Thankful for Hands to Hold

By Jim O'Brien


A cute older couple was walking along the second level of South Hills Village, holding hands and looking content in each other’s company. This scene, from late November 2001, remains squarely in my memory. It seems that I was at the mall a lot more in those days.


I noted this particular couple on several other occasions and wondered who they were and why they were holding hands as they paraded down the promenade. Walking with a purpose, it was evident that this was their daily exercise. I interrupted their walk to ask them who they were.


The couple was Richard Davis, retired from Koppers, and his wife, Joan. They live in Mt. Lebanon and have been married to one another for more than 50 years. “He’s a very affectionate person,” explained Joan when I asked why, after all these years together, they looked like teenagers on their first date. “I don’t know, I guess he doesn’t want to lose me,” she grinned.


“As you get older,” remarked Richard, “you better walk. If you don’t, someday you’ll find that you can’t.”


“I hope we can always walk together,” said Joan.


As a result of my observation and my discussion with Richard and Joan, I spoke to several other senior couples who I noticed walking hand-in hand, or with arms linked, at South Hills Village and Century III Mall, asking them to explain their beautiful behavior. They all expressed gratitude to be together. As they walked past me, I overheard one couple discussing a recent terrorist activity. I guess that holding hands with someone you love gives you a semblance of security in troubling times.


Ralph and Angeline Monteleone lived in Brookline most of their married lives, but were now living at the Lincoln Point apartments in Bethel Park. They often go to South Hills Village to pass the time. He 79, she 76, they’d been married for 53 years. “I hope it lasts,” he said, with a toothy grin. “The truth of the matter,” he said, when asked to explain the hand-holding, “is that she has Alzheimer’s, and I don’t want her to get away from me. I tell people that we hold hands because it gives us comfort to be with each other and makes us feel like we’re not alone. I survived D-Day in World War II and came home to talk about it. I went through a lot and I am lucky to be alive. Angeline was there for me, and I need and want to be here for her now.”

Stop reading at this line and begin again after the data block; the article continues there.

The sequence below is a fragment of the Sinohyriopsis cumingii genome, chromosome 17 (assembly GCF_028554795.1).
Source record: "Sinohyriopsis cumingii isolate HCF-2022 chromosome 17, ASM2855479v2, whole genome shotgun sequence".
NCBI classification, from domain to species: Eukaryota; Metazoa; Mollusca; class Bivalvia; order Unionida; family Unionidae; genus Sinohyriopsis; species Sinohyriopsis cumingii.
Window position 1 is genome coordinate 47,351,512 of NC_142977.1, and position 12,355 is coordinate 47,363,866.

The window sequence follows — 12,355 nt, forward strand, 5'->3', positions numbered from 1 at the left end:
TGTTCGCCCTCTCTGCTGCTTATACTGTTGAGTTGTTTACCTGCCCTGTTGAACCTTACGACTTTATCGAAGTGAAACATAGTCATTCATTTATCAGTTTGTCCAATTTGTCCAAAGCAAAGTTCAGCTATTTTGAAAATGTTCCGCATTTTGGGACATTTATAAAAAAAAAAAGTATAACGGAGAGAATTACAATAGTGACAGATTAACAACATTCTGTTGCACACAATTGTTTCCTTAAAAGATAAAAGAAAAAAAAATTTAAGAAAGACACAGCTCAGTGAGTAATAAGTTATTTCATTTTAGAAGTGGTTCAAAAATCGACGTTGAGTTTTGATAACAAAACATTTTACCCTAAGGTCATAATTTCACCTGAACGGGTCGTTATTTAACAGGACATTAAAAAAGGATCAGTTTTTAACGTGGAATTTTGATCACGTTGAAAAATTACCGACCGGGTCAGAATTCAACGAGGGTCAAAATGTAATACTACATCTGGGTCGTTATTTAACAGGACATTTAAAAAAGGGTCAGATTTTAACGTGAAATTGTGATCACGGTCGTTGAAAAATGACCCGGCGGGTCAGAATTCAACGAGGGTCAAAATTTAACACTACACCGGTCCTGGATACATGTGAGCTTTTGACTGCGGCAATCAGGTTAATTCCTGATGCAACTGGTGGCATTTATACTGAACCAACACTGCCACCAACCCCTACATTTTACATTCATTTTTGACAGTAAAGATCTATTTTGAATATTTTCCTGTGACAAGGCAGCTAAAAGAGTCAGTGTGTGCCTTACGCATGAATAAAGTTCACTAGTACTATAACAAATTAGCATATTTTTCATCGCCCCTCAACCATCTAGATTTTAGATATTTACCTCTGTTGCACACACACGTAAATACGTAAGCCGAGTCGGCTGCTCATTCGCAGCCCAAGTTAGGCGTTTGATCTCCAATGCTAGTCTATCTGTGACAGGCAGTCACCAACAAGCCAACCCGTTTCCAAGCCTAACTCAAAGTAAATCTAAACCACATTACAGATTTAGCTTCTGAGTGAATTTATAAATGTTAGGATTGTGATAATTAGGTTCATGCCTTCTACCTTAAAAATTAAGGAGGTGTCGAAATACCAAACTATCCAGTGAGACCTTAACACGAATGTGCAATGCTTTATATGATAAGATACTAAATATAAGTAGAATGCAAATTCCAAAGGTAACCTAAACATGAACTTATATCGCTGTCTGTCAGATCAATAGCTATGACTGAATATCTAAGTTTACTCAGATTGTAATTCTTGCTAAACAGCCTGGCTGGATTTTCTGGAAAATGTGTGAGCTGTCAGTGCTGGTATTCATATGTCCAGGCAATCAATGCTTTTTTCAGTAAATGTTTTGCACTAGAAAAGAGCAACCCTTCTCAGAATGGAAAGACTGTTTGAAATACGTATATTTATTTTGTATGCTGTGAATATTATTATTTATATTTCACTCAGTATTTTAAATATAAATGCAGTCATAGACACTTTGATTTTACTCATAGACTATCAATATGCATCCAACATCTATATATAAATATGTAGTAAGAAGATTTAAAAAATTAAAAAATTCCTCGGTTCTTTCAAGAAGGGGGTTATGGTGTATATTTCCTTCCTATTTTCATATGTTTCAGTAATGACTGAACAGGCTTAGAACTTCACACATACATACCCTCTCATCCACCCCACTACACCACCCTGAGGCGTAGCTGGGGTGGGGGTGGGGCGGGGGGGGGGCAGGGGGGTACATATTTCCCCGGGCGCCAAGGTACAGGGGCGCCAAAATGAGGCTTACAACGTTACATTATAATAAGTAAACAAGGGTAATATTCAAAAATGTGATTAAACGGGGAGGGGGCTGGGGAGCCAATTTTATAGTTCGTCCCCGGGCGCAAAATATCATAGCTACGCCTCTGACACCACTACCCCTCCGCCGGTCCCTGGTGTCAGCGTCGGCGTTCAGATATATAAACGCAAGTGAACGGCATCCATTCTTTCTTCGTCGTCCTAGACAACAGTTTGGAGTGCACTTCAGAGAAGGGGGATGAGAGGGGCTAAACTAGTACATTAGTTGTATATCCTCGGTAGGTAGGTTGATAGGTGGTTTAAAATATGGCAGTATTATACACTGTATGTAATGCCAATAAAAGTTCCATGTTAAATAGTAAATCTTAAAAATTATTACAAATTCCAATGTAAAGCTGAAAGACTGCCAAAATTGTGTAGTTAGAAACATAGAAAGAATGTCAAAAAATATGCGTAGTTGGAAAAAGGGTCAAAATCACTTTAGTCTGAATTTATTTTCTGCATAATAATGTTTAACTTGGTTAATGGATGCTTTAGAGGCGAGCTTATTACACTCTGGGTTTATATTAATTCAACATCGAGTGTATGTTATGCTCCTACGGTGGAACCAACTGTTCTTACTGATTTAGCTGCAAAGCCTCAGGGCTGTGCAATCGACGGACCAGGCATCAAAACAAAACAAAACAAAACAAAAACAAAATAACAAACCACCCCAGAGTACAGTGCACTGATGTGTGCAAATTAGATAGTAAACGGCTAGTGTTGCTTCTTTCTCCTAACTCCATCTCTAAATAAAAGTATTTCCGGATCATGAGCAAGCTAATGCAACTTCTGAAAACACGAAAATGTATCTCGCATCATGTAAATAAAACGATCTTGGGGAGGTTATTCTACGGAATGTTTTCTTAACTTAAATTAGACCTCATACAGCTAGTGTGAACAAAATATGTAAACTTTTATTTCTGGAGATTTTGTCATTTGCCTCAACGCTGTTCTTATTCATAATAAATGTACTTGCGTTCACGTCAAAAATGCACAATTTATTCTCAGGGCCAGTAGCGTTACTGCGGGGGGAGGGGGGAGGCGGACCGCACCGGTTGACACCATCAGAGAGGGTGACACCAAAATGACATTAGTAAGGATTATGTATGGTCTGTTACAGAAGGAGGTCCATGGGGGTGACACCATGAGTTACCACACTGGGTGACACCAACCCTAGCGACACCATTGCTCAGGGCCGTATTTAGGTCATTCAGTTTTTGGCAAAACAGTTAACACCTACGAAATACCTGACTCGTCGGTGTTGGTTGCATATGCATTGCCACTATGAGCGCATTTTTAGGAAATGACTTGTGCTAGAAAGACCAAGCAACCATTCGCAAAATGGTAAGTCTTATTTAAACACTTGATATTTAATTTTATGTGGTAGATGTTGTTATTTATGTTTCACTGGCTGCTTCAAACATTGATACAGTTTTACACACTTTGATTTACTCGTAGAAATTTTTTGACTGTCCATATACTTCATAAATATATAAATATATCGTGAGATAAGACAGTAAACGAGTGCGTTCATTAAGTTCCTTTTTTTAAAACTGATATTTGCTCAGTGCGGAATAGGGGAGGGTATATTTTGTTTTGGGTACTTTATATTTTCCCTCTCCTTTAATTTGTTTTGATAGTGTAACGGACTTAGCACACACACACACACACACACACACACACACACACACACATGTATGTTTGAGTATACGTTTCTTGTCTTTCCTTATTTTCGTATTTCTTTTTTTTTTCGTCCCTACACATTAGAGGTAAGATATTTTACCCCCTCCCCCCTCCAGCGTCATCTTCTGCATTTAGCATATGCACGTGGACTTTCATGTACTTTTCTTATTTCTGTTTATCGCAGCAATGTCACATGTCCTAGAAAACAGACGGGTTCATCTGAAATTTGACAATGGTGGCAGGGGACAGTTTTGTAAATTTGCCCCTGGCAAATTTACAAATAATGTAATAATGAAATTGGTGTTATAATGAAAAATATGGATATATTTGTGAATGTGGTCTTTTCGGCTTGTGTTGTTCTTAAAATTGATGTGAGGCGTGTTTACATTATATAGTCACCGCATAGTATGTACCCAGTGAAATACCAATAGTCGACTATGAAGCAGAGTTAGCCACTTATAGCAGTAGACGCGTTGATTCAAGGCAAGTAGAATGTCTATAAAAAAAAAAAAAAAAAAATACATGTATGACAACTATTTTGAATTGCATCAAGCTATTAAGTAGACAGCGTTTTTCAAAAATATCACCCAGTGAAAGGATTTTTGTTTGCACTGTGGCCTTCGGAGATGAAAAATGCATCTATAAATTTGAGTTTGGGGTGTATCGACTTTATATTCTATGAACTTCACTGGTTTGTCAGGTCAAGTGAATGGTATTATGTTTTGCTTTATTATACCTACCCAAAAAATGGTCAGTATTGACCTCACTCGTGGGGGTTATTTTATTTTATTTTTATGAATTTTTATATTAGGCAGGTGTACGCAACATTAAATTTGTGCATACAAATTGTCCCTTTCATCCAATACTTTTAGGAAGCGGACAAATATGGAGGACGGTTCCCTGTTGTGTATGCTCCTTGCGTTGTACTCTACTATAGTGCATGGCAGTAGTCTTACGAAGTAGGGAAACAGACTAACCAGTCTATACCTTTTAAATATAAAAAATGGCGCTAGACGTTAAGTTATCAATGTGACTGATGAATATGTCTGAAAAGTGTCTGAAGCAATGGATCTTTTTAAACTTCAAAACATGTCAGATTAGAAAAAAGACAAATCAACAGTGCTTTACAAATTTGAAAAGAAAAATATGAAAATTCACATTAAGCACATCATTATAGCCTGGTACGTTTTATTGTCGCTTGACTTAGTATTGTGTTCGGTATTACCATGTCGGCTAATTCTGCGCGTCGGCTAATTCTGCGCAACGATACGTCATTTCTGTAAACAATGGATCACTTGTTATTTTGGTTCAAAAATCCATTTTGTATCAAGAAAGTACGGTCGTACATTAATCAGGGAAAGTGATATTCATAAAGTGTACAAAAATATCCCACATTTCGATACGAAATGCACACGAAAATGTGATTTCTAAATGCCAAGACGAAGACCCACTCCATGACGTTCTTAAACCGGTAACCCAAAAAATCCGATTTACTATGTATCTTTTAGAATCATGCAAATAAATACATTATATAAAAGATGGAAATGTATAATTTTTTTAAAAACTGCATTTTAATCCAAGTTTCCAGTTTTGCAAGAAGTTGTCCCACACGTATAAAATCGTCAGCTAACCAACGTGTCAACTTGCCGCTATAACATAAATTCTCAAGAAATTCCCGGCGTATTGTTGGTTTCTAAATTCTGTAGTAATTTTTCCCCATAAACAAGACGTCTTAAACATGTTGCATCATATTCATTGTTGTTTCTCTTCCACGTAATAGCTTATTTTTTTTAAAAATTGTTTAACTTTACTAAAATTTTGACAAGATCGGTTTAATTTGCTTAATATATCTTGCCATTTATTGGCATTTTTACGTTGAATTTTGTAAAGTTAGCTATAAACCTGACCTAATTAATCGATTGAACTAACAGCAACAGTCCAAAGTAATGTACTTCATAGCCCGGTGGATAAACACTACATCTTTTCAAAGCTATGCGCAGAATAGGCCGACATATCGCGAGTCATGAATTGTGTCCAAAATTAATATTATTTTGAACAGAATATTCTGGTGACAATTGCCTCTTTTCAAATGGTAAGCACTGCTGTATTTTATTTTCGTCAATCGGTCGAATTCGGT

Paul and Cecilia Samreny of Scott Township were married 23 years ago and younger than most other couples I spoke to. “We’re in love, that’s all,” said Cecelia.


“After you’ve been together this long,” opined Paul, “you tend to appreciate each other even more, and you want to show it how and when you can.”


Mary and Paul Jellison of Whitehall still had starry eyes for one another. She 77, he 83, they’d been married for 53 years. “It’s just love,” said Mary. “He’s been through a lot with me. We’ve had lots of problems and illnesses. Holding hands is a sign of our commitment to one another, I guess.”


Tom and Nancy Plunkett of Bethel Park were holding hands as they, too, walked past. He 72, she 69, they’d been married for 50 years. “It’s true love,” he insisted.


“I enjoy being with him,” said Nancy. “After all these years, I’m glad we still hold hands. The older generation and the really young seem to hold hands. The in-between don’t for some reason. We’ve always held hands, even before we were married.”



As my wife, Kathie, and I came away from a Pitt basketball game one Sunday night, I took her hand in mine as we walked down Cardiac Hill. As the Thanksgiving holiday approached, I wanted Kathie to know that I was thankful for her and our two children. Holding hands, indeed, is a very comforting act. 


Jim O’Brien has written and published 29 books in his “Pittsburgh Proud” series. His website can be found by googling Jim O’Brien Pittsburgh sports author.


This story first appeared on pages 20 and 21 in the spring 2019 UPPER ST. CLAIR TODAY.

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